While the average medical cost for a workers compensation claim is approximately $6,000, the medical cost of an individual claim can be a few hundred dollars or millions of dollars. In 2010, an NCCI study found that claims with an obesity comorbidity diagnosis incurred significantly higher medical costs than comparable claims without such a comorbidity diagnosis. Relative to that study, this study expands the number of comorbidities examined and provides additional information on both the types of claimants receiving comorbidity diagnoses and the types of providers submitting comorbidity diagnoses.
- The share of workers compensation claims with a comorbidity diagnosis nearly tripled from Accident Year 2000 to Accident Year 2009, growing from a share of 2.4% to 6.6%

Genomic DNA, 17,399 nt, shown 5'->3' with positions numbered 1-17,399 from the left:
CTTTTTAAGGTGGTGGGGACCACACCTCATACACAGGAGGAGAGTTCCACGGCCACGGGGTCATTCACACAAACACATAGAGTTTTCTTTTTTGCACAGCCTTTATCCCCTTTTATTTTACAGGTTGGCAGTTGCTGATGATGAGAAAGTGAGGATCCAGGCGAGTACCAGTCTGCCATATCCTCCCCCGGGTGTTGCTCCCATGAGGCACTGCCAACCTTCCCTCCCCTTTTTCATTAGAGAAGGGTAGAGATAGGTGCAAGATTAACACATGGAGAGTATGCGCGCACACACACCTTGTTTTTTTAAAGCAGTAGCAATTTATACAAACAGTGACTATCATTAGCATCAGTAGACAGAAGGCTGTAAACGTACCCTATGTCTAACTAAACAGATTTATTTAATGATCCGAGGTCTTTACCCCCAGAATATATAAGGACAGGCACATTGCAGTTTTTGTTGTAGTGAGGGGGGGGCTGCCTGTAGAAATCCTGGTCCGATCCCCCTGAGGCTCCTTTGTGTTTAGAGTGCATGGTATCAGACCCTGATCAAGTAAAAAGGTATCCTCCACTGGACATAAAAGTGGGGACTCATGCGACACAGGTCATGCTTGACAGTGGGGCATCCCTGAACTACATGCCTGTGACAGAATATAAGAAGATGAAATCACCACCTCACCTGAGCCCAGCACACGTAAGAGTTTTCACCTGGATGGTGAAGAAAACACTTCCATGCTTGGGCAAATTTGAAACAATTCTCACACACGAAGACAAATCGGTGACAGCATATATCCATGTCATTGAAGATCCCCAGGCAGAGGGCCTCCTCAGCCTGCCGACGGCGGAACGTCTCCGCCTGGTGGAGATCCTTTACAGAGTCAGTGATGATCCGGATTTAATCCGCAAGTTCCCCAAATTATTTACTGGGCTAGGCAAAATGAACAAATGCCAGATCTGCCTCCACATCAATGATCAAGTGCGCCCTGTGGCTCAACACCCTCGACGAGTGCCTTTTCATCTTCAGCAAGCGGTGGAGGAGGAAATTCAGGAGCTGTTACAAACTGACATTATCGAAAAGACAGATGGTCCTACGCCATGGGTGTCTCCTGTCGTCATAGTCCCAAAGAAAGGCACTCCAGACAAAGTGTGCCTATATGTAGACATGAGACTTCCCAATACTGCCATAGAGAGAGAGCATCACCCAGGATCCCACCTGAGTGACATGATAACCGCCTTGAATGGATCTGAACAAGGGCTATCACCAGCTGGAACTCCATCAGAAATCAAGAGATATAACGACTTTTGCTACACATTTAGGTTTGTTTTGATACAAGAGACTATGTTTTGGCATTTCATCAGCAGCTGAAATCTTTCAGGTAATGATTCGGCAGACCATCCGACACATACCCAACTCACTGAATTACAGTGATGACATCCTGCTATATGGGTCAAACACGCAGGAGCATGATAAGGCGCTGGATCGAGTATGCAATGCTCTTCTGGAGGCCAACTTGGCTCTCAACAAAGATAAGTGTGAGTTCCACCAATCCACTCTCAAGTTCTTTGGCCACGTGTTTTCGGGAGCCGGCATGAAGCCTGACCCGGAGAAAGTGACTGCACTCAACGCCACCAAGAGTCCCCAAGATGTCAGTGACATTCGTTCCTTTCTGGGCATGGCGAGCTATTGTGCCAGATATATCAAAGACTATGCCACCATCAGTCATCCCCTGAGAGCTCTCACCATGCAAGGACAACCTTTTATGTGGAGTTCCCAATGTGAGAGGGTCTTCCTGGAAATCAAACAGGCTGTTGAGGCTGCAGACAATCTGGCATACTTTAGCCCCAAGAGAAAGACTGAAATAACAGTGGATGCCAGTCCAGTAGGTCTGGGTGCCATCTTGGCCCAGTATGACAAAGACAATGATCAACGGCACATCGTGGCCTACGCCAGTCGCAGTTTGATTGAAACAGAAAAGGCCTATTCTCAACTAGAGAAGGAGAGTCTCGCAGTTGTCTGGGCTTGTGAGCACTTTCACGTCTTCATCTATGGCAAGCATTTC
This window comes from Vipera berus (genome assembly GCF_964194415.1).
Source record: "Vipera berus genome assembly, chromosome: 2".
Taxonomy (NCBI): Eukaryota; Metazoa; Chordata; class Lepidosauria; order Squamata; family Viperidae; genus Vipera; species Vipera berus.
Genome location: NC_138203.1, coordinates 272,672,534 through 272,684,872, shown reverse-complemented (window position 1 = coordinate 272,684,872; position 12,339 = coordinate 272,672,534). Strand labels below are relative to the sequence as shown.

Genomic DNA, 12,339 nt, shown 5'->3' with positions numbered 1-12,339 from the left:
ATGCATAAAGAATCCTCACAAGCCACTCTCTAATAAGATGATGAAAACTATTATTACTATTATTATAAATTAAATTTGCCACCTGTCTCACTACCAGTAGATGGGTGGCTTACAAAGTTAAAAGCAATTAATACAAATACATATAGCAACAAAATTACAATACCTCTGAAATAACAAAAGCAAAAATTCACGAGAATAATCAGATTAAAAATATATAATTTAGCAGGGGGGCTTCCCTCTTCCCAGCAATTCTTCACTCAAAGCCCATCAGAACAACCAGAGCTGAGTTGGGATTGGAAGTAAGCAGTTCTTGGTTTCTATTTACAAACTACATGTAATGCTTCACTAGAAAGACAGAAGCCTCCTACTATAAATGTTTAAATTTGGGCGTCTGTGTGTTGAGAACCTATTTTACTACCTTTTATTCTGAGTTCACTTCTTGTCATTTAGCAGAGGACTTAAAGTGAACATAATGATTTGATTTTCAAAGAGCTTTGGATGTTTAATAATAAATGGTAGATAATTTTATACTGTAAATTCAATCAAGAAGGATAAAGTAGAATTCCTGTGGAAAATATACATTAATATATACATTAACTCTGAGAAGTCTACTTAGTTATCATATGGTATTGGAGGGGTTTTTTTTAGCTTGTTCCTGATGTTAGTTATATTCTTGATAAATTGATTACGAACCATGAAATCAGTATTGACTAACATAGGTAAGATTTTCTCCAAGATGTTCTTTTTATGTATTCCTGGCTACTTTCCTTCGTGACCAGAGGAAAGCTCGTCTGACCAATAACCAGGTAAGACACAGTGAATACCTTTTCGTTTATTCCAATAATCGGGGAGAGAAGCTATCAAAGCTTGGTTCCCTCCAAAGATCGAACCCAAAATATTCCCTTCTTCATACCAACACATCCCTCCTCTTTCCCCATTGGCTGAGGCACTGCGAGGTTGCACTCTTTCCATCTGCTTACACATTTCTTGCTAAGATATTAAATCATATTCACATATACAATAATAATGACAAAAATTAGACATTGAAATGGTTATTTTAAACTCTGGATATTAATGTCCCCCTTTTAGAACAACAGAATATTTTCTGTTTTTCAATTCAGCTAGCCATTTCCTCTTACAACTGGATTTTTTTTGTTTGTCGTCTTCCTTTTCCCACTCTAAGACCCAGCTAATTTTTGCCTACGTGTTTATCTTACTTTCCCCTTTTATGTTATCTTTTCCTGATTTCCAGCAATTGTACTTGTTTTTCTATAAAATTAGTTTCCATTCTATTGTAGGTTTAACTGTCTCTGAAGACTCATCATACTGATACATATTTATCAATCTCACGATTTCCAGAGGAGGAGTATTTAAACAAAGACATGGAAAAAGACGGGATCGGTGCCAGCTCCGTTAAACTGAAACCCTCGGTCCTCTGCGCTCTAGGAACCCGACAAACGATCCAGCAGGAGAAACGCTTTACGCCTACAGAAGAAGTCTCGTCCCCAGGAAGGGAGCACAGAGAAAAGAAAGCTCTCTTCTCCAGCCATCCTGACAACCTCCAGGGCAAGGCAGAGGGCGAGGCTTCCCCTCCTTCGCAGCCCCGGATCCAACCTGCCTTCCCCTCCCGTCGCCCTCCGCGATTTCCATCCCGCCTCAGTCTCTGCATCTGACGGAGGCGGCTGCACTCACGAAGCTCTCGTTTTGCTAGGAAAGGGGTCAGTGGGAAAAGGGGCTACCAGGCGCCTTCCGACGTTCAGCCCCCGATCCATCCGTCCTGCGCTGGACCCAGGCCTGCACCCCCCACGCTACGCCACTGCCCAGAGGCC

- Claims with a comorbidity diagnosis have about twice the medical costs of otherwise comparable claims
- Comorbidity diagnoses for hypertension are the most prevalent of those investigated
- The initial comorbidity diagnosis tends to occur early in the life of a claim
- Hospital and physician visits account for a majority of visits resulting in a recorded comorbidity diagnosis
- Only a small portion of visits result in the recording of a comorbidity diagnosis. A healthcare professional must record the comorbidity diagnosis in the course the workers compensation claim. The absence of such a diagnosis does not mean that the claimant does not suffer from the comorbidity nor that the healthcare professional did not make such a diagnosis. Its absence only implies that a healthcare professional did not record such a diagnosis as part of the workers compensation claim.